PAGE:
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Re: RFC3229+feed: XML Deltas have dramatic effect!

From: Stephen D. Williams <sdw@lig.net>
Date: Tue, 23 Nov 2004 13:44:38 -0500
Message-ID: <41A38516.20908@lig.net>
To: bob@wyman.us
Cc: 'Mike Champion' <mc@xegesis.org>, public-xml-binary@w3.org, swilliams@hpti.com
This is great information and experience.  RFC3229, which seems to rely 
mainly on the free-for-RFC3229-only VCDIFF algorithm, is quite 
interesting and instructive in how to handle the convoluted issues of 
HTTP 1.0/1.1 and HTTP caching.

The idea of a delta as a difference from a parent is fairly clear and 
representable by a standard mechanism, but as the literature around 
VCDIFF and other algorithms points out, the methods used to arrive at 
that delta will vary widely and will evolve while still creating 
compatible output.

Deltas as I proposed them in relation to XML Binary Characterization are 
representable in a clean way by an appropriate format.  One key idea I 
am proposing is that although the delta could be produced by an 
algorithmic differencing step like VCDIFF, it is usually better created 
by having a 'copy on write' layer above a directly modifyable parent.  
This means that creating a delta requires no analysis or extra memory, 
only the bookeeping needed for the 'virtual' data layer under the 
semantic level of the format.

sdw

Bob Wyman wrote:

>Stephen D. Williams wrote:
>  
>
>>One thing that is missing from a lot of these analyses is what
>>could be saved by being able to do deltas.  In a situation where
>>there is any kind of repetition such as protocol messages 
>>(in XMPP), records of some kind in a stream or file, or a 
>>request/response, the ability to send only what's different
>>efficiently may use less CPU and be more efficient than even
>>schema-based solutions.
>>    
>>
>
>	Deltas can have a dramatic impact on the efficiency of exchanging
>XML data. We have solid empirical evidence[1] of this in the domain of the
>XML encoded RSS and Atom feeds that are used in blogging.
>	Recently, I've been arguing hard that RSS aggregators and servers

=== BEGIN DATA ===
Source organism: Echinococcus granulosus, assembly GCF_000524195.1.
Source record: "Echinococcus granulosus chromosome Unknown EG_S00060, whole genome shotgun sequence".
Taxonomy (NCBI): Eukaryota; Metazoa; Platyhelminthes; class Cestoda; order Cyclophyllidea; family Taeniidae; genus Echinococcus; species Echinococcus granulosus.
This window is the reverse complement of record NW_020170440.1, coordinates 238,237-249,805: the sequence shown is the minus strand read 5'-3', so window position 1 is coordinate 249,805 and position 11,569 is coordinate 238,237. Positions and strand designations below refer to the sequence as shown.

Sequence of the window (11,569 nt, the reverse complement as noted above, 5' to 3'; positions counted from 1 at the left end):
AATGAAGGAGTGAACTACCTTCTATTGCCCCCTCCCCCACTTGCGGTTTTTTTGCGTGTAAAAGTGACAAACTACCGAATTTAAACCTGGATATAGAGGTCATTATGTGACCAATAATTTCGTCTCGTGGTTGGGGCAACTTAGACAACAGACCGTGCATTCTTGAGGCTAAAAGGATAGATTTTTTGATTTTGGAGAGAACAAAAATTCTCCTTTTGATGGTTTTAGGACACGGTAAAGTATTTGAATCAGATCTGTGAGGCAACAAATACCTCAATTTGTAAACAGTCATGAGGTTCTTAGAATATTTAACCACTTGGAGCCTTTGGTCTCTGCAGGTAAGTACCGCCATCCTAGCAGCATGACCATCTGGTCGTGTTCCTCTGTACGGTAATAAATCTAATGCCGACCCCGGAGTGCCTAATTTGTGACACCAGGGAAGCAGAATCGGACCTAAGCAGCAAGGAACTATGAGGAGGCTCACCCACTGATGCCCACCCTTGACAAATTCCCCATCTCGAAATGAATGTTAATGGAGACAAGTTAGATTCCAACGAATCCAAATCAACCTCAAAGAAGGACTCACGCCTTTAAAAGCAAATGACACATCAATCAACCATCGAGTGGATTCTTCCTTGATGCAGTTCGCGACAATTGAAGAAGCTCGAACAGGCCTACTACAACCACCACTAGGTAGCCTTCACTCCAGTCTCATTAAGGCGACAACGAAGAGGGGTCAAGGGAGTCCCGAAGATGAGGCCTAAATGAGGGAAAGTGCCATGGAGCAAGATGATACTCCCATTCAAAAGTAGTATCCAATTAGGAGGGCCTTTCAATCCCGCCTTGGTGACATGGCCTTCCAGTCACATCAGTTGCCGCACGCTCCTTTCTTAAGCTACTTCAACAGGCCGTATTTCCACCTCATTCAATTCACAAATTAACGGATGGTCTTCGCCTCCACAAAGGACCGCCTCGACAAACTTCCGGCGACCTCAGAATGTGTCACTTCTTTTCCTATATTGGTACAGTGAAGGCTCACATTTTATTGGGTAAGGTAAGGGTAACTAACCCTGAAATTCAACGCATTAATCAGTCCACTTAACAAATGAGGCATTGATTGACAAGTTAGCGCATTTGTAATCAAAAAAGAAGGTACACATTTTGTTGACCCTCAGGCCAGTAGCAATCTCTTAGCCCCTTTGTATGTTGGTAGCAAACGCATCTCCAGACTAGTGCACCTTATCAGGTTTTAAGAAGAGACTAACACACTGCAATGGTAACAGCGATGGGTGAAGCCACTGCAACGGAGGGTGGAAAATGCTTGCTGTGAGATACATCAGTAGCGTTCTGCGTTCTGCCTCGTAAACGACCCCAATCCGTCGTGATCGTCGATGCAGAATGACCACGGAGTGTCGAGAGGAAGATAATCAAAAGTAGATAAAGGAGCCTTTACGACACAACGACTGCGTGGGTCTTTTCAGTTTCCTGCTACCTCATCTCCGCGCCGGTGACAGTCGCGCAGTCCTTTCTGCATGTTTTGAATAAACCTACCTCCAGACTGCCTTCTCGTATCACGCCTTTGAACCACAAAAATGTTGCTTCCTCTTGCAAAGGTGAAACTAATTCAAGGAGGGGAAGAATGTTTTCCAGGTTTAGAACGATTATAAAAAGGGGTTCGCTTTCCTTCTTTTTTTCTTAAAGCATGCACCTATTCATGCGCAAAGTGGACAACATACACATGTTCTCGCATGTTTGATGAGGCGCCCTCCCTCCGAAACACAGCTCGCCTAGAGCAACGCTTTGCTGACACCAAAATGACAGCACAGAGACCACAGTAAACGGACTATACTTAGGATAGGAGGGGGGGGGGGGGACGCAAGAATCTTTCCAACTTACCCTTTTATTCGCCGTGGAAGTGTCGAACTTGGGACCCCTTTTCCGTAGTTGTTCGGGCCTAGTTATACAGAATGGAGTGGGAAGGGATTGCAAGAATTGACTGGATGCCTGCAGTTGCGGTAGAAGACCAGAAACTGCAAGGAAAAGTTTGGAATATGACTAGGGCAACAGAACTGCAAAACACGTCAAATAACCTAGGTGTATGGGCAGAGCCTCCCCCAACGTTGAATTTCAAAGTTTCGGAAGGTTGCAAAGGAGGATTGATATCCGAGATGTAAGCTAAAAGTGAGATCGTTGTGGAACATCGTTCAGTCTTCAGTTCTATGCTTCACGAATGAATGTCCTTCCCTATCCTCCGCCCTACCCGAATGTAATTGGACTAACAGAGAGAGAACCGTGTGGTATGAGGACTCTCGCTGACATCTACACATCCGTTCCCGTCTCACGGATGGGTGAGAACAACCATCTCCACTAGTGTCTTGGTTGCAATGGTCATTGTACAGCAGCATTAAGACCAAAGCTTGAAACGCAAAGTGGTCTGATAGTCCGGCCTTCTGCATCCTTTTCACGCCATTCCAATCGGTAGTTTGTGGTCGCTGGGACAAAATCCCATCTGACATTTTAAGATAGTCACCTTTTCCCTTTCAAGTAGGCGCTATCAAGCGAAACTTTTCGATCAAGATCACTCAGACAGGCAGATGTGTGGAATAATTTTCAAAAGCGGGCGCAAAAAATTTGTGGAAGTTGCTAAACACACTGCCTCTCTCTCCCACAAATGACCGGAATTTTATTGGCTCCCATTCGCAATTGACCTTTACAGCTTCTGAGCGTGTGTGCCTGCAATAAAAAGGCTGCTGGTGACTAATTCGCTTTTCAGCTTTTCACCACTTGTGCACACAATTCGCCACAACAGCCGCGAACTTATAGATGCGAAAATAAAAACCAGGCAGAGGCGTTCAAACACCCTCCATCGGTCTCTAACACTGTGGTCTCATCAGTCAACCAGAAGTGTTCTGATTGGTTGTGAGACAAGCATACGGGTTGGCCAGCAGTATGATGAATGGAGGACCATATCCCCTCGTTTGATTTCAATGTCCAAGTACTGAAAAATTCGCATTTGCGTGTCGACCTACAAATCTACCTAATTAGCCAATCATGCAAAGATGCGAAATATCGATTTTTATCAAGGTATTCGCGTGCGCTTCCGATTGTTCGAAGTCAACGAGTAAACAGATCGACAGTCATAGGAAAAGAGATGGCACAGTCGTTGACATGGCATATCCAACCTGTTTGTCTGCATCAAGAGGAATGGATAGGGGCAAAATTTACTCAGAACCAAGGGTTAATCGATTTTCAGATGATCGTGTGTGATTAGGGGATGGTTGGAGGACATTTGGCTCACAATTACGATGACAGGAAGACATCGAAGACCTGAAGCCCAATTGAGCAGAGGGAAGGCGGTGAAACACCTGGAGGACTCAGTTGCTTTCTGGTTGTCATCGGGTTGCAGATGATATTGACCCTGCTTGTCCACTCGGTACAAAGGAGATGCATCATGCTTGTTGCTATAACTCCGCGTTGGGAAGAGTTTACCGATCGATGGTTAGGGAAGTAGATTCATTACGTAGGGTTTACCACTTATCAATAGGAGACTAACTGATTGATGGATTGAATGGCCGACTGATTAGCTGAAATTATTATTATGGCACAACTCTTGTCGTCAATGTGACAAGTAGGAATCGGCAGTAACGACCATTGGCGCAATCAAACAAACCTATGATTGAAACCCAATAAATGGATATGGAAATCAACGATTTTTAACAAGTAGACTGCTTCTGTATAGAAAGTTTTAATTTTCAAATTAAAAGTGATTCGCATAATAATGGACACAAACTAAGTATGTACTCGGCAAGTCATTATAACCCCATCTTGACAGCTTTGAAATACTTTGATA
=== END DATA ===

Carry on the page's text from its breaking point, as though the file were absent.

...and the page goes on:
>should implement the "feed"[2] instance manipulation method for RFC3229[3](
>Delta encoding in HTTP). We've already managed to get quite a number of
>clients and servers to support RFC3229+feed[4] and the result has been a
>massive reduction in the bandwidth we need to serve RSS and Atom files at
>PubSub.com. FeedDemon, BlogLines, NewzCrawler, PubSub, Mark Pilgrim's
>Universal Feed Parser, etc. all support RFC3229+feed today and more
>implementations will come soon -- especially since it is almost trivial to
>implement. While the most dramatic savings is in network bandwidth, there is
>also a fairly dramatic but system specific gain from a reduced need to
>detect "already seen" data in RSS/Atom clients (i.e. a CPU savings and a
>reduction in latency).
>	At PubSub.com, we've seen our average bytes per request drop to 25%
>of the previous number for requests that use the "A-IM: feed" header. Sites
>whose feeds update less frequently than ours would see much higher savings.
>As documented on my blog (see links below), the result has been large enough
>so that we were able to defer planned increases in the bandwidth that we
>purchase from our ISP.
>	Nonetheless, even if using GZIP, RFC3229+feed, etc., there is still
>a need to squeeze the XML even more and to make it even more efficient to
>process for exceptionally high throughput sites like PubSub.com. This is why
>we still claim that it makes sense for us to convert all XML to ASN.1 PER
>for internal processing[5] and why we seek to get binary feeds from high
>volume publishers. 
>	In summary, there should be no question that delta encoding can
>result in very nice, easily achievable, gains in compression. We've proved
>it already in the domain of blogging. Hopefully, our example will one day
>convince the developers of leading edge HTTP browsers and servers like
>Firefox and Apache to implement RFC3229 for HTML, XHTML, etc.
>
>	Plug: If you are implementing an RSS or Atom client or server,
>PLEASE implement RFC3229+feed. You won't regret it.
>
>		bob wyman
>
>
>[1] http://bobwyman.pubsub.com/main/2004/10/massive_bandwid.html
>[2] http://bobwyman.pubsub.com/main/2004/09/using_rfc3229_w.html
>[3] http://www.ietf.org/rfc/rfc3229.txt
>[4] http://bobwyman.pubsub.com/main/2004/09/implementations.html
>[5] http://bobwyman.pubsub.com/main/2004/02/xml_asn1_and_th.html
>
>
>
>  
>


-- 
swilliams@hpti.com http://www.hpti.com Per: sdw@lig.net http://sdw.st
Stephen D. Williams 703-724-0118W 703-995-0407Fax 20147-4622 AIM: sdw
Received on Tuesday, 23 November 2004 18:43:14 GMT

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